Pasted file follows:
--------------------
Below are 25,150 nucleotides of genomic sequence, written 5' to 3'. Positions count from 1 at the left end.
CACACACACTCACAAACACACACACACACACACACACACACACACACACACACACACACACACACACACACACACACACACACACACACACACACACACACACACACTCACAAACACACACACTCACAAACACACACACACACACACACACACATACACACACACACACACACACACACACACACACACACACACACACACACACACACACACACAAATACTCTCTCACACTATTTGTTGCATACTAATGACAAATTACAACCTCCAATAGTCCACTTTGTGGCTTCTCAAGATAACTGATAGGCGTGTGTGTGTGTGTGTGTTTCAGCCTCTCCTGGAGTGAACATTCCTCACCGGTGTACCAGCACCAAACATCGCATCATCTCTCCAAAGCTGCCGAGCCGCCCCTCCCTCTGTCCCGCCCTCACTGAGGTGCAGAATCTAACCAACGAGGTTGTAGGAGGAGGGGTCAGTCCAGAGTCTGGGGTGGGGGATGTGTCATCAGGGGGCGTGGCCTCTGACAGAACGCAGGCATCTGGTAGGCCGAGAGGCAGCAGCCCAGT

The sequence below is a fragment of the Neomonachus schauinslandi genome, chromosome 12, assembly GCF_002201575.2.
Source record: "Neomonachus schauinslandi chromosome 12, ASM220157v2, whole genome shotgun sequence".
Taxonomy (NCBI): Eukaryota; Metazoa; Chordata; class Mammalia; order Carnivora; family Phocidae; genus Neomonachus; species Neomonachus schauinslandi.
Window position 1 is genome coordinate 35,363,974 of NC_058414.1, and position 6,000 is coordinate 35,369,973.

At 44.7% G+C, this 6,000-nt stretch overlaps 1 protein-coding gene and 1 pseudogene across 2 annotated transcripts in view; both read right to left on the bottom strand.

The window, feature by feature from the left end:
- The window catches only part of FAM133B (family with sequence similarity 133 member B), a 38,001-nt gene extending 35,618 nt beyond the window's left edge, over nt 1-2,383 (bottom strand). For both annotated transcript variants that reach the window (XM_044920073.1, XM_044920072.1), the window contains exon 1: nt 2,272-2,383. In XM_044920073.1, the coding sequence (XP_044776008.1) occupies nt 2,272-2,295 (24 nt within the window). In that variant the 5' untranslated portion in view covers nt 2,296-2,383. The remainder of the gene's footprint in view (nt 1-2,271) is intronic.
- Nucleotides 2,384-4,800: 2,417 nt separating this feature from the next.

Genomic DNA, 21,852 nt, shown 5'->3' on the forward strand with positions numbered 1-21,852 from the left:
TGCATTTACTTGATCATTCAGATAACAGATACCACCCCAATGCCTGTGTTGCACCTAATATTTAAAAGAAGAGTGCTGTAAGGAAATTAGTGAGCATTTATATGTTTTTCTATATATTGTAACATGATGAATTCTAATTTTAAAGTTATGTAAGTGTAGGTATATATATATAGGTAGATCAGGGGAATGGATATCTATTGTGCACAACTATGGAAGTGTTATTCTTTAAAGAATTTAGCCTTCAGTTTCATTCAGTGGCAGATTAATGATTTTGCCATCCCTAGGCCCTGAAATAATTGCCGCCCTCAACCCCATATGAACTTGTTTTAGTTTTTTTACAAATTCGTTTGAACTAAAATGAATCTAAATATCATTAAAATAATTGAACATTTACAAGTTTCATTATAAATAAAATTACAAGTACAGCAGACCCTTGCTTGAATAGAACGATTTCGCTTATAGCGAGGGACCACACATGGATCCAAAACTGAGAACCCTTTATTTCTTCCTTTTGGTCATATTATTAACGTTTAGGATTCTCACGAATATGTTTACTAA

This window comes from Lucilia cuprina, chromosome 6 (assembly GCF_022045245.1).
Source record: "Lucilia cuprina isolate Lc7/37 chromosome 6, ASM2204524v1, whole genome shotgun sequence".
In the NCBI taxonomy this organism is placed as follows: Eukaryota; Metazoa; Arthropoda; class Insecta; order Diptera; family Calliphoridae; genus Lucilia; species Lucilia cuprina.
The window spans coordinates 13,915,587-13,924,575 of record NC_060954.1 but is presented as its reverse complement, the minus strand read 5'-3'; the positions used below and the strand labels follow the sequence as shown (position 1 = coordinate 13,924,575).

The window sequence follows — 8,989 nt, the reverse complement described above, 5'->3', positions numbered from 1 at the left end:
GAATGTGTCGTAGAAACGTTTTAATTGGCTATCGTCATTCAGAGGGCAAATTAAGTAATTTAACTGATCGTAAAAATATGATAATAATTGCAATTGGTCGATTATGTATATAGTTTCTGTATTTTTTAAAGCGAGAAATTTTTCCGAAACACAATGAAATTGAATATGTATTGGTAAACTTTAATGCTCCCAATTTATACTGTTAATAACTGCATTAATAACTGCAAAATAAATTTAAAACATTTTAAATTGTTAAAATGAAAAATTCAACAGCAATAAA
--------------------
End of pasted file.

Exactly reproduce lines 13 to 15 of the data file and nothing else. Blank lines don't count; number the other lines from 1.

This window comes from Lucilia cuprina, chromosome 6 (assembly GCF_022045245.1).
Source record: "Lucilia cuprina isolate Lc7/37 chromosome 6, ASM2204524v1, whole genome shotgun sequence".
In the NCBI taxonomy this organism is placed as follows: Eukaryota; Metazoa; Arthropoda; class Insecta; order Diptera; family Calliphoridae; genus Lucilia; species Lucilia cuprina.